CFP: [Film] Juzo Itami SCMS 2009

full name / name of organization: 
John Bruns
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Juzo Itami: A Critical Reassessment

In December 2007, Japanese television aired Toshiro Uratani's documentary
Juzo Itami: the Man with 13 Faces. The timing was significant, as December
2007 marked the 10th anniversary of the director's apparent suicide. In
those ten years, scant critical attention had been given to the man who was
widely regarded as one of the most important figures in post-new wave
Japanese cinema. Many of the ten films he directed between 1984 and 1997
were outrageous satires of urban Japanese society. One of which, Minbo no
onna (1992), took a daring look at the extortion techniques of the Yakuza
(it is alleged that several days after the film's premiere, Itami's face
and neck was slashed by members of the Yakuza). But his films were also
exuberant, comic, and joyousâ€"celebrations of transgressive desire and
creative appetite. Although decidedly commercial, the films didn't break
with the conventions of modern Japanese cinema so much as narrate new ways
of interweaving traditional forms of expression in the Japanese arts with
contemporary, urban aesthetics.

This panel will assume that a critical reassessment of Itami's work is long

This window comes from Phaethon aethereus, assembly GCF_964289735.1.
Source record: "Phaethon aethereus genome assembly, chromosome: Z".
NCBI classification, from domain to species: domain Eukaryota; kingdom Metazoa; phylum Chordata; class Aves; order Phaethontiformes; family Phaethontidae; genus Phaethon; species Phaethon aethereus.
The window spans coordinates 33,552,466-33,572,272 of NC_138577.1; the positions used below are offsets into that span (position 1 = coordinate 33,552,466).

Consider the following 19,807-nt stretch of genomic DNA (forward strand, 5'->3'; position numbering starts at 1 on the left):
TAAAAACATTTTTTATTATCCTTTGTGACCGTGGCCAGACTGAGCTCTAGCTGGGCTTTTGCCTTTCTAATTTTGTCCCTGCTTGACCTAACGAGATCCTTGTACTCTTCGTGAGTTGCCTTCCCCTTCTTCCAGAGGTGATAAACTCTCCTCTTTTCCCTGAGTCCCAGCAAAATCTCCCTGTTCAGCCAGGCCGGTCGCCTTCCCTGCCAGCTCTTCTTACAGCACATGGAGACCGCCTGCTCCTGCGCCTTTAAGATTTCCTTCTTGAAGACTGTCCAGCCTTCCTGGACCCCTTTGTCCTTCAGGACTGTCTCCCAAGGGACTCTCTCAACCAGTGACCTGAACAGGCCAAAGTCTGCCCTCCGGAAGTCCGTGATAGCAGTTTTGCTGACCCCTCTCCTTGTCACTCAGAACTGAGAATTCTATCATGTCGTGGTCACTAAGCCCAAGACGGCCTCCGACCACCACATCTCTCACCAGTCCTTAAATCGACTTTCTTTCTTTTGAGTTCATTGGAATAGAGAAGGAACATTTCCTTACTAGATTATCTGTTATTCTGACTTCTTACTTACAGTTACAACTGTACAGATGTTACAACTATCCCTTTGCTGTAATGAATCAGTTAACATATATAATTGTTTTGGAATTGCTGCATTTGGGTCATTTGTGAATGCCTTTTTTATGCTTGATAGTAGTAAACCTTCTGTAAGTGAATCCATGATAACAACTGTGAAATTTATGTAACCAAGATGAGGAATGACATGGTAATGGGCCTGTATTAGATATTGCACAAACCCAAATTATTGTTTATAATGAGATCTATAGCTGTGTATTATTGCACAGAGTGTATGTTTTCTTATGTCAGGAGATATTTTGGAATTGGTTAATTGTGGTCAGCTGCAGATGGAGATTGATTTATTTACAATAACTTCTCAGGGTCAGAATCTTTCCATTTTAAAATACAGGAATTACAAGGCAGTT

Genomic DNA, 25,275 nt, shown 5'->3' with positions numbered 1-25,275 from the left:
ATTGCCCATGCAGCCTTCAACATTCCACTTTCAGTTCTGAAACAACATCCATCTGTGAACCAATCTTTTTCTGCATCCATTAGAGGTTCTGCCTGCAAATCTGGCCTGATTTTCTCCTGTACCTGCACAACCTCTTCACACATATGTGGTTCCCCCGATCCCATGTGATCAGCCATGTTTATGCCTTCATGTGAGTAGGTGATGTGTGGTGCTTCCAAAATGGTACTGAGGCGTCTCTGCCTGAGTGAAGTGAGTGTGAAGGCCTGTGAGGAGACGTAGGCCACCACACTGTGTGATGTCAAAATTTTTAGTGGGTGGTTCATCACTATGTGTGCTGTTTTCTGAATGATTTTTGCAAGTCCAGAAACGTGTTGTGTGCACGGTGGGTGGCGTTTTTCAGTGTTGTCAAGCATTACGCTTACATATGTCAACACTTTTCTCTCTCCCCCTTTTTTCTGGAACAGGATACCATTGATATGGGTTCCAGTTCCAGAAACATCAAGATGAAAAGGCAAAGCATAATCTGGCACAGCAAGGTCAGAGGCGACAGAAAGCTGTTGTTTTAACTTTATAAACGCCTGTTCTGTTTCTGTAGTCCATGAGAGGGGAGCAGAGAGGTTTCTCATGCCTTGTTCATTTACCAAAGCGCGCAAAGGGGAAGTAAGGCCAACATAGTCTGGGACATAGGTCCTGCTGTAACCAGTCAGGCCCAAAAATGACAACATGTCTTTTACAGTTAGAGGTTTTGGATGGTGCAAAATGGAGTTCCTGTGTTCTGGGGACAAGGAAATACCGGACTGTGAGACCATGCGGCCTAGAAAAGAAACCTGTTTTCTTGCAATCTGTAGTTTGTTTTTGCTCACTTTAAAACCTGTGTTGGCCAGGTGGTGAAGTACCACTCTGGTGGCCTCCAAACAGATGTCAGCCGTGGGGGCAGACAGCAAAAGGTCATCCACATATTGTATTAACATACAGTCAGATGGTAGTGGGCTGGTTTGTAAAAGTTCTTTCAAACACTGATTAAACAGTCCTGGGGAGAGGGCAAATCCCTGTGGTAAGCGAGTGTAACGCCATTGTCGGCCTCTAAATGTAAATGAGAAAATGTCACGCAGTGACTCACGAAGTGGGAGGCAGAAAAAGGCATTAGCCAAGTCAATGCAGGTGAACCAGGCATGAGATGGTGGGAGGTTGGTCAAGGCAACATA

overdue. Although Itami's work has not been entirely forgotten (one can, as
Armand White suggested, easily detect memory traces in recent films such as
Frank Oz's Death at a Funeral, Claude Chabrol's Comedy of Power and Scott
Hicks's No Reservations), the dearth of writing on his films and their
impact on contemporary Japanese cinema may suggest that it is somewhat
obscured by our (although deserved) interest in today's vibrant and complex
Japanese cinema. If this is true, then a graver situation may be at hand:
one of Japanese cinema’s most interesting decades may forever be labeled

Possible topics include:

Itami and Yakuza to film
Modern and Postmodern Japanese cinema
Itami and the postindustrial Japanese subject
Japan & Hollywood: cross cultural, pan-generic influences
Itami and eroticism
Femininity and transgression in Japanese culture
Changes in the Japanese film industry

Please send a 500-word abstract and brief bio by August 24 to:

John Bruns, Assistant Professor
Director, Film Studies Program
Department of English
College of Charleston
Charleston, SC 29412

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Received on Fri Jul 25 2008 - 10:20:37 EDT